Her involvement with the Good Man Project has caused her to look back at her life and realise mistakes she made with her son, now 28. "I've realised that I would have been one of the mothers from hell. I sent him to a single-sex school and then proceeded to tell the school what they weren't doing for my beloved boy."

She recognises now there were male figures on the fringe of her life whom she should have asked to become involved in her son's life. "I could have said to them, 'Could you come and watch him play soccer or rugby, or if you're going hunting or fishing could you take him?"'

While she starred in a career in the prison service, taking jobs in the male-dominated system that no woman had ever achieved, she says there were many times when as a mother of a teenage boy she was struggling.

"That's why the book is called He'll be OK because I just wanted someone to say that. I thought he was, not out of control, but pretty out there. But looking back I realise there was so much more of him that was present than I could see."

Lashlie has done a lot of looking back lately. Two incidents in her career several years ago turned her life upside down. The first came when she fought prison authorities over plans for Christchurch Women's Prison. The encounter left her persona non grata within the Corrections Department. "My soul took a huge battering and I'm not saying I didn't do some of that to myself."

Soon afterwards, she joined the Special Education Service, but found herself in trouble again, after making an off-the-cuff public comment that a blond-haired, blue-eyed boy was destined to be a killer. The boy was fictional, but Lashlie was accused of breaching client confidentiality. After Government intervention, SES was forced to back down and Lashlie was awarded a new contract. But the experience had changed her.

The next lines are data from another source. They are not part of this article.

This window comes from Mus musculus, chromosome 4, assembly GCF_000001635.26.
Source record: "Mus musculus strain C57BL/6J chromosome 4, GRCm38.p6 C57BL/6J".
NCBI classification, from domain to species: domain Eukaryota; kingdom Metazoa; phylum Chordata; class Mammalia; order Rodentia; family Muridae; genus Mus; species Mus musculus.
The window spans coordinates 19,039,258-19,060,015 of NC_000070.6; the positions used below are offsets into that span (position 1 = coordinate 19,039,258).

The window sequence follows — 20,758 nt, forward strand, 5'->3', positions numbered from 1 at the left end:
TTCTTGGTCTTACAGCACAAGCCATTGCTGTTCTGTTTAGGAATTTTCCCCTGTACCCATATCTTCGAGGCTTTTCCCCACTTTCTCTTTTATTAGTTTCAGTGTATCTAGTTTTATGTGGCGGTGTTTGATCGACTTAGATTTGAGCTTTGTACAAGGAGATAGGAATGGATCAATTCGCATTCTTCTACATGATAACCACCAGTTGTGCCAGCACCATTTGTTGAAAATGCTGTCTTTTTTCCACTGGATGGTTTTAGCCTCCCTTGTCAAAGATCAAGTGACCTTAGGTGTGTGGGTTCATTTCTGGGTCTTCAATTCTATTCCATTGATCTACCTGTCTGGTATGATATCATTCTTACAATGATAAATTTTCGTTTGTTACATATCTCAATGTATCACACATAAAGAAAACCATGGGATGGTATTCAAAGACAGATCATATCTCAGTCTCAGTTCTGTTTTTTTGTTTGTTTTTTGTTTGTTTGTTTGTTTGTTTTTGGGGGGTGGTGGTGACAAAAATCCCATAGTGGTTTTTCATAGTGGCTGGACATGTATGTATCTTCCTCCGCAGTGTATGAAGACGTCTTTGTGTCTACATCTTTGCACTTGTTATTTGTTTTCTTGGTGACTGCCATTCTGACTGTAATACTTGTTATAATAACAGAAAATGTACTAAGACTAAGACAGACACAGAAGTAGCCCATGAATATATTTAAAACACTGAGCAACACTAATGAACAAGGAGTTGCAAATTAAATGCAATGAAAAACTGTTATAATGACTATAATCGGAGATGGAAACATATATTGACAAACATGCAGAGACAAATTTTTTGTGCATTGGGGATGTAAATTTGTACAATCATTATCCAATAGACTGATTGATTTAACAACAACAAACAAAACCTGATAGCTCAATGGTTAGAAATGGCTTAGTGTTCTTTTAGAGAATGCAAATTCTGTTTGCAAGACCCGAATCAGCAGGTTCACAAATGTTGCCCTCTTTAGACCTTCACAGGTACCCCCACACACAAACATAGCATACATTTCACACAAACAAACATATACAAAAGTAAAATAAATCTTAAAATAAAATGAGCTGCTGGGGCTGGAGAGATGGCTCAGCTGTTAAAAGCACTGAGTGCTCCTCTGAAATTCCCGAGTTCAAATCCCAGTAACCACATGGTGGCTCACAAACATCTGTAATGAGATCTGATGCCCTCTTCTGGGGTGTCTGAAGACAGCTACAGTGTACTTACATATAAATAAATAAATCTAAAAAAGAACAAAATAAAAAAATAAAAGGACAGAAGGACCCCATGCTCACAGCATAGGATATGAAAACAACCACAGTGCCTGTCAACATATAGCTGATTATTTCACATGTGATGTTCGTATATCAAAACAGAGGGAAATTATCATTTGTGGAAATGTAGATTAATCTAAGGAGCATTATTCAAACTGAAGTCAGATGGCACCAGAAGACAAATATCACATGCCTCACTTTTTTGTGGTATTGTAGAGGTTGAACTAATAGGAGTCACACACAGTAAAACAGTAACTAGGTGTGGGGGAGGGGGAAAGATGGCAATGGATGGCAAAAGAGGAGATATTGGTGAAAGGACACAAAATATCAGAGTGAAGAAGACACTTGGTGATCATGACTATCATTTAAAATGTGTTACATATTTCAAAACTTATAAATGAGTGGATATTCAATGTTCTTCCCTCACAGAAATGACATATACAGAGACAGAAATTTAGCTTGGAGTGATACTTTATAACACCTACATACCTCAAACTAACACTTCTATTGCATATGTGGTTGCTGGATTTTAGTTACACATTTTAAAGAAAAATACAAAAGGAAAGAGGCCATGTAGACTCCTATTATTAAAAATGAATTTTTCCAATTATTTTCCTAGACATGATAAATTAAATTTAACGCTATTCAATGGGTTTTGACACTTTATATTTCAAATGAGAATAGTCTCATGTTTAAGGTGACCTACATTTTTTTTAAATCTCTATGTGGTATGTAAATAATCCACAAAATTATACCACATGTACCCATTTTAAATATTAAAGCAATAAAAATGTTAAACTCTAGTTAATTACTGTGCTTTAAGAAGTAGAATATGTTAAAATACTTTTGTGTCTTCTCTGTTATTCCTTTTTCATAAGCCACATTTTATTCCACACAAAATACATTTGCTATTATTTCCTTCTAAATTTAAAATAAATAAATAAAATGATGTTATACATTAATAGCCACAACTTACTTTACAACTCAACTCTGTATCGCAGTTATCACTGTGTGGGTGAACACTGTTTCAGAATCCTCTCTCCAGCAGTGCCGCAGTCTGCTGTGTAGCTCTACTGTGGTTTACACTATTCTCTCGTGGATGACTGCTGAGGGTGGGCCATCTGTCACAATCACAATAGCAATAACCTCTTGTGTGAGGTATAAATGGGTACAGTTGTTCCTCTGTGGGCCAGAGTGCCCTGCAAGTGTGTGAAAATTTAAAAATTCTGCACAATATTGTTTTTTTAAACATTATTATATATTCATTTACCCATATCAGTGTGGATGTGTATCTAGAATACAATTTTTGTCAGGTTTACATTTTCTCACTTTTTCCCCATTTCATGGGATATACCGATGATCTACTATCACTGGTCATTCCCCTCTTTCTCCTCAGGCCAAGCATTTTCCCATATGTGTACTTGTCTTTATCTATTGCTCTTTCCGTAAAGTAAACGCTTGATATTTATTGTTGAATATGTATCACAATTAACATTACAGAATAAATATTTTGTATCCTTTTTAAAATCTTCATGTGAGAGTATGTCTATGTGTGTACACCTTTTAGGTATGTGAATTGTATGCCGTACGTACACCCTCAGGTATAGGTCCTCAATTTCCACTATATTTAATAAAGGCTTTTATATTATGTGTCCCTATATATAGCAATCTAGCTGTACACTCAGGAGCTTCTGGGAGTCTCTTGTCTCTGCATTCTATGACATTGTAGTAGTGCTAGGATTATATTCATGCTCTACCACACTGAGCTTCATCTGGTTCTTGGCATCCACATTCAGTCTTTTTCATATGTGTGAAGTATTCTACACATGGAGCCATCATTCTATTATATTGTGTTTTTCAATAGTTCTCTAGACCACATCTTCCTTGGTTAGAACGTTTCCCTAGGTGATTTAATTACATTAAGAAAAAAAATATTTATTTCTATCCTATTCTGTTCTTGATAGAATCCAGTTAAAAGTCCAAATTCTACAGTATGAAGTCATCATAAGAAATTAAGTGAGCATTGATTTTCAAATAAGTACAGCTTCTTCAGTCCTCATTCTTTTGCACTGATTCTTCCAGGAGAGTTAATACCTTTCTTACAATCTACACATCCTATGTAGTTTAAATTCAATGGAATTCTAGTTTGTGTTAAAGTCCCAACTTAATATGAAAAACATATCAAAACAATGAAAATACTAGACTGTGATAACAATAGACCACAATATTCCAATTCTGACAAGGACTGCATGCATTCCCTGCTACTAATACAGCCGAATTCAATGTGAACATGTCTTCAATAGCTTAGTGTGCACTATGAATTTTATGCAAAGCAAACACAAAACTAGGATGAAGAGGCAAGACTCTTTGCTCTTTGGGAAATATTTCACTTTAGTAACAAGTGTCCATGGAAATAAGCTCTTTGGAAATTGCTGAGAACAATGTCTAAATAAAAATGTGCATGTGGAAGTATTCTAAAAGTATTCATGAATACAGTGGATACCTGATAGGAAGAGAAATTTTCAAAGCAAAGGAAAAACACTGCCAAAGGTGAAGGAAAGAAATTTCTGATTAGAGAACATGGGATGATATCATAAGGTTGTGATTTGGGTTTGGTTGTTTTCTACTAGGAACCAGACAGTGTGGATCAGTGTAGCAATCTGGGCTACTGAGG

"The first impact of that was quite devastating because suddenly I realised I was on the outer when I'd always seen myself as a loyal public servant for ever. But there's no bitterness on my part because it started my life on a new journey."

Lashlie cut herself loose from the public service, set out on the speaking circuit and has been busy with other schemes, including a youth employment drive in Nelson, and an attempt to help poor communities realise they can deal with their own problems.

But her real passion is women in jail. She has established a programme to help released inmates and act as an advocacy group for women prisoners' rights. It is typical Lashlie, setting herself up to say in a forthright manner exactly what she thinks, and to fight the system. She has no desire to step back into the system and fight from the inside.

"Most engagement with the bureaucracy leaves me with the sense that I'm wrong and I don't need to live with that any more. Now I'm extraordinarily privileged - the more I say what I think, the more people value me for it."

Which is all part of why the Good Man Project, though conceived and supported by state-run schools, was conducted separately from the Government bureaucracy. "They would have told us what the outcomes had to be before we started."

Instead, the project has been drawn from her own intuition. Her conclusions about what needs to be done, she says, are not rocket science or revolution.

"We've come to the mess we're in because our relationships with one another have dropped away and we've become focused on outputs and ticking boxes and in a way what I've found is part of that picture. We need to stop and connect with each other as human beings again."

Celia Lashlie's advice to parents

* Recognise their desire to live in the moment, their inability and/or unwillingness to plan their lives.

* Never underestimate the power of peer pressure or horizontal learning for adolescent boys.

* The central issue is getting mothers off the bridge of adolescence and fathers onto it.

* Boys like clear boundaries. They have to be able to see and/or feel the consequences of doing or not doing something before it becomes real enough to matter and to motivate them.

* He'll Be Ok - Growing Gorgeous Boys into Good Men, HarperCollins, RRP $35.

Get the news delivered straight to your inbox

Receive the day’s news, sport and entertainment in our daily email newsletter

SIGN UP NOW

© Copyright 2017, NZME. Publishing Limited

Assembled by: (static) on production apcf03 at 24 May 2017 12:14:34 Processing Time: 641ms